Kristen Arnett: “Working children’s services sometimes means dealing with a bunch of sugared-up kids who got into a box of Lucky Charms cereal (I recognize that look — I also eat Lucky Charms to get amped). But it also means thinking on your feet and getting way outside your comfort zone. By that I mean you’ll probably have to kneel on the floor, and if you’re wearing a skirt, everyone is gonna see your underwear and four different kids will point it out loud enough for everyone in the library to hear.”
“It feels awkward at first. Whenever I pester people to write Amazon reviews for me or relentlessly bang on about my book on social media, a part of me worries that people will get fed up with it. Maybe they will. But being shy won’t get me anywhere, either. People can always ignore me or say no, but if I don’t ask them I’ll never know. And so far I’ve found that people are often more than happy to help.”
“The magazine was owned by Peter Brant, a billionaire art collector, who acquired the magazine in 1989. Its closure comes after months of turmoil, including staff being locked out as part of rent dispute, a lawsuit brought by a former editorial director over back pay and the resignation of a fashion director accused of sexual misconduct.”
The Welsh town of Hay-on-Wye has 1,600 residents – and thousands of people coming to its book festival. Its director explains why Hay is special: “I think we all have a special sense of place that defines what we do and how we do it. For Hay that’s the open green mountains and the dark skies, and it’s the fact that the town has 1,600 people and 28 bookshops. How many cities have that kind of wealth?” (Also: Survive by talking to other book fans.)
The author says she can’t remember what provided the inspiration for the novels, and that she definitely did not have everything plotted out from the beginning: “I never plan my stories. A detailed outline is enough for me to lose interest in the whole thing. Even a brief oral summary makes the desire to write what I have in mind vanish. I am one of those who begin to write knowing only a few essential features of the story they intend to tell. The rest they discover line by line.”
This is quite the feature. Yikes: “It is the kind of bitter farce that might result if August Strindberg were to emerge from the grave to watch the dandies from the academy pelt each other with champagne glasses. And Strindberg, whose path to early 20th century literary greatness in Sweden was filled with hatred and scorn, likely wouldn’t even find it possible to hate them, as consumed as he would be with disdain.”
Fiction apart from her own, that is. Her project, and the project that she hopes other working-class writers will take us, is clear: “Trying to write with love and respect about people who even as you love them are destroying themselves and to try to write it accurately and with some of the grace of Meridel Le Sueur is the challenge. But you can’t write about this stuff and be boring. That would be a sin against God.”
Author and book dealer AN Devers began the The Second Shelf project after experience in serious book buying. She realized, and did research to back up her realizations, that “book collectors help determine which writers are remembered and canonised, and which are forgotten. The collector trade is a part of a supply line, to readers’ bookshelves, universities, archives and libraries. Historically it has been male-dominated (bookmen), white, and oriented around a western canon. Women, particularly women of colour, are left under-recognised, their books deemed less collectable and given less space on shelves.”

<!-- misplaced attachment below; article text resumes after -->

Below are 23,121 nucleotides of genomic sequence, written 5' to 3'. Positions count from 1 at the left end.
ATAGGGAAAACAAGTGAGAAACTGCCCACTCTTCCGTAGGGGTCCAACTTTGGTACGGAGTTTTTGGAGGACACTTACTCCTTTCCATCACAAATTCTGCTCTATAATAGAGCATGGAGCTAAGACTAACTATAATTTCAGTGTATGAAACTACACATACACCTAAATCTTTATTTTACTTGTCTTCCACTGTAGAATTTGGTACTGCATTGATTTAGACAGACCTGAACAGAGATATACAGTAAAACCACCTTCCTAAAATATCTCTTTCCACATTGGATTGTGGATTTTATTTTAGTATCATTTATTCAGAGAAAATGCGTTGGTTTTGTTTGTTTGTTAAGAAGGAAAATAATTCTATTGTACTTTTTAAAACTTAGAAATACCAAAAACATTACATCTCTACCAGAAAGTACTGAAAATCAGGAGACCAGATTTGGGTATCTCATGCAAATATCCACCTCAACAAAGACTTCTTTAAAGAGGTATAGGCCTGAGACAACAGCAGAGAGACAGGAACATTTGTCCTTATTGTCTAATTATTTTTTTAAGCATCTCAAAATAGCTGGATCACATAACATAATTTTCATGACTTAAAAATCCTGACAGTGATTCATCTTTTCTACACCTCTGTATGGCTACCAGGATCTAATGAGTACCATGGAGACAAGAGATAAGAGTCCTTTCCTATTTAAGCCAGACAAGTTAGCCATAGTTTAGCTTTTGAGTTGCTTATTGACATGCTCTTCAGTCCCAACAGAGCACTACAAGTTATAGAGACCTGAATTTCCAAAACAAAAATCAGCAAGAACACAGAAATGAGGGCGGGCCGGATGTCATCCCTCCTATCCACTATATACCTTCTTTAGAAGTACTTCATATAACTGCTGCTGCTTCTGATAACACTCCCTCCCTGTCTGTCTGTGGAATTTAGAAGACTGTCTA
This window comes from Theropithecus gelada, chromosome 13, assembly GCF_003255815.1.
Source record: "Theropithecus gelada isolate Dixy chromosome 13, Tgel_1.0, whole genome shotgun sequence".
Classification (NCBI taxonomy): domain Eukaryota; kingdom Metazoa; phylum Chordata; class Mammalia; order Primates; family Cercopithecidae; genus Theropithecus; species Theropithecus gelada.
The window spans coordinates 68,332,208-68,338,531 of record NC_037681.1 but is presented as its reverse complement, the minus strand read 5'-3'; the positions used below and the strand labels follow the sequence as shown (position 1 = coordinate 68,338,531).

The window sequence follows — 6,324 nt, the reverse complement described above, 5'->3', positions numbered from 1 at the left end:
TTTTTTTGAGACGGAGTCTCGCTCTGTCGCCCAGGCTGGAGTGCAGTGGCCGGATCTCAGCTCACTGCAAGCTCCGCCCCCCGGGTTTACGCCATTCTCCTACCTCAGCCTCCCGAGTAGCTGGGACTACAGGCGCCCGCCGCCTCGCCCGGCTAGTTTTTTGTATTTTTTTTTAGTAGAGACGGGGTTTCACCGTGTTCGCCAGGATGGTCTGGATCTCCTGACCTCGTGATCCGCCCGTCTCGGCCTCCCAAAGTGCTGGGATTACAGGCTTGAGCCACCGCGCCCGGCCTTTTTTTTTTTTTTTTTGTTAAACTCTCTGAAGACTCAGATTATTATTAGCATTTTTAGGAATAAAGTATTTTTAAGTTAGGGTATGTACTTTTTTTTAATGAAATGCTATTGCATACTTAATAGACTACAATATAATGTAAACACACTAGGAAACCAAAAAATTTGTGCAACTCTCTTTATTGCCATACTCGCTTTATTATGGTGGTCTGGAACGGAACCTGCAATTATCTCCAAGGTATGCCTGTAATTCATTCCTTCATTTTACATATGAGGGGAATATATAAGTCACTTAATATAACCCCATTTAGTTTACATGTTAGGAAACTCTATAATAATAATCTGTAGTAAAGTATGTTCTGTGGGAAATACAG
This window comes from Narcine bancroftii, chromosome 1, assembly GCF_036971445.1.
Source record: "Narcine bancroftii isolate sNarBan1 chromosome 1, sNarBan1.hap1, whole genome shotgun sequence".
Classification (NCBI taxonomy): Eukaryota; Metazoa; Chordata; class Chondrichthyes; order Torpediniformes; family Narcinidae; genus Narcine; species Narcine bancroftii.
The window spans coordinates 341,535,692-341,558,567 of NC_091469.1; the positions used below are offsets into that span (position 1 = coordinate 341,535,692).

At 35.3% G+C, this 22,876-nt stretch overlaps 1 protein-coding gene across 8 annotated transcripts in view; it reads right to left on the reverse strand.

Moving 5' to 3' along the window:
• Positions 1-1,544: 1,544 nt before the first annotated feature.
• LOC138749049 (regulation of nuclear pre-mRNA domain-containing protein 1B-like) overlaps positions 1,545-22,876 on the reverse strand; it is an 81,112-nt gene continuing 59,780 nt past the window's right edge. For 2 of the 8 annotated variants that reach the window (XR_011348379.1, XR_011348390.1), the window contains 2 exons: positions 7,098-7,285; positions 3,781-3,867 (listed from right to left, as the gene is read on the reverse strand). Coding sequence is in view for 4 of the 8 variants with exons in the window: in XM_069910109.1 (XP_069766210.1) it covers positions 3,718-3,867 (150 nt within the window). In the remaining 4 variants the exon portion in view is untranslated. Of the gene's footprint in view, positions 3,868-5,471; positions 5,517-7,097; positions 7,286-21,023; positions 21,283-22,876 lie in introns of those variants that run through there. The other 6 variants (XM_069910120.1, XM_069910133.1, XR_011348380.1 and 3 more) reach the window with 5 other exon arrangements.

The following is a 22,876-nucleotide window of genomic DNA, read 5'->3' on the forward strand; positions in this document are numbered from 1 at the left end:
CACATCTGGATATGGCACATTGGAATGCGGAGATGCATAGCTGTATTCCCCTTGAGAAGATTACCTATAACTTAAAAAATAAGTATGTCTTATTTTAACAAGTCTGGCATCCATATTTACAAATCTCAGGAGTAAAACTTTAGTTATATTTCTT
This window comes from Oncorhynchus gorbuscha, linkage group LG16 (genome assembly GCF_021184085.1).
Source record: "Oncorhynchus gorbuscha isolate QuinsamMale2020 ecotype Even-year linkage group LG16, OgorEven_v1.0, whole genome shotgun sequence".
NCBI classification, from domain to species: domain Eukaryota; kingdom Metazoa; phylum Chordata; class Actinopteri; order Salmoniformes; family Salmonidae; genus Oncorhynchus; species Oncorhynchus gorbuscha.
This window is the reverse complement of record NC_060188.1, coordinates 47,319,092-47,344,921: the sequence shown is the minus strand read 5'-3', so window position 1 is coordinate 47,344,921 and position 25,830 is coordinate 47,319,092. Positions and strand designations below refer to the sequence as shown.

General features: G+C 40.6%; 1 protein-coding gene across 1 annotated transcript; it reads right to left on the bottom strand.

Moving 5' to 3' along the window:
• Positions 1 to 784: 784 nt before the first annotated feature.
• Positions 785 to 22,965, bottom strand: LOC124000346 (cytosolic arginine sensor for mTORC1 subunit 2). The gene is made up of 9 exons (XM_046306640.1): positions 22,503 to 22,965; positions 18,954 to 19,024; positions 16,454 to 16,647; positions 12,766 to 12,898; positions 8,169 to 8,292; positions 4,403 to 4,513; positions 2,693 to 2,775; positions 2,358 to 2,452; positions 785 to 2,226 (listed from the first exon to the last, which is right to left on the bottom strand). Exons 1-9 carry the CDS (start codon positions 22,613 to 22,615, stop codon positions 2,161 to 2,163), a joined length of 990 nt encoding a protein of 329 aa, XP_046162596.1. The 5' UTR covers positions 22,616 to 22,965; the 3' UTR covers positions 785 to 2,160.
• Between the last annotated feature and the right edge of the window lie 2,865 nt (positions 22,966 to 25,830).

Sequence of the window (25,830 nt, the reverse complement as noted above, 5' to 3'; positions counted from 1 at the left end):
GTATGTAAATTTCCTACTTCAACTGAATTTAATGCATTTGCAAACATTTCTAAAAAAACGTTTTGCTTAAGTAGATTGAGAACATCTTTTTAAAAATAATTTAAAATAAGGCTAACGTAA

A book publicist took action after Barnes & Noble in the Bronx – the last bookstore (at that point) in the borough – shut its doors. But it took social media to make it real: “Fennell put out a call on Twitter, where most of her followers are people in book publishing and other media professionals. The response was overwhelming. Hundreds of people donated to her Kickstarter campaign, which met and exceeded its $30,000 goal in just over a week. Authors and publishers stepped forward to join her planning board, helping her confirm speakers for the event.”
Stan Carey makes the case that the practice of verbing nouns and nouning verbs is perfectly dandy, and is one of the things that makes English such a versatile and vocabulary-rich language. There’s even a grammatical term for the phenomenon – three of them, in fact. So, as Carey says in the caption to the photo, “Let’s chocolate.”
“A study published this week … found that nouns actually take longer to spit out than verbs do, presumably because they require more thought to produce. … Which is to say, the future word casts a shadow over the present one. And that shadow is measurable: the researchers found that, in all nine languages, the speech immediately preceding a noun is three-and-a-half-per-cent slower than the speech preceding a verb. And in eight of nine languages, the speaker was about twice as likely to introduce a pause before a noun than before a verb.” (The outlier was English.)
“Because I hate myself, and because I want my future robots to remember my contributions to this wild weird world before it all dissipates into the ether, or becomes a wasteland of Russian bots and Incels, I spoke with writers, journalists, novelists, and normal people to come up with a definitive list of essential internet reading. … It comes as no surprise that finding and creating a cohesive understanding of internet writing is just as dubious, problematic, and maddening as the internet itself.” Even so, Lyz Lenz has given it a try – and found some very funny pieces which would probably never have made it into dead-tree print.
“Arguably no single work by Baldwin is as connected to the issues animating Black Lives Matter as his final nonfiction book, The Evidence of Things Not Seen (1985), but the work was written long after Baldwin had lost the public’s affection. … Written in response to what came to be known as the Atlanta child murders, Baldwin’s book is a piercing examination of anti-black violence in the United States, why it persisted after the ‘gains’ of the civil rights era, and why it would likely continue unless deep-rooted structural and psychic changes occurred.”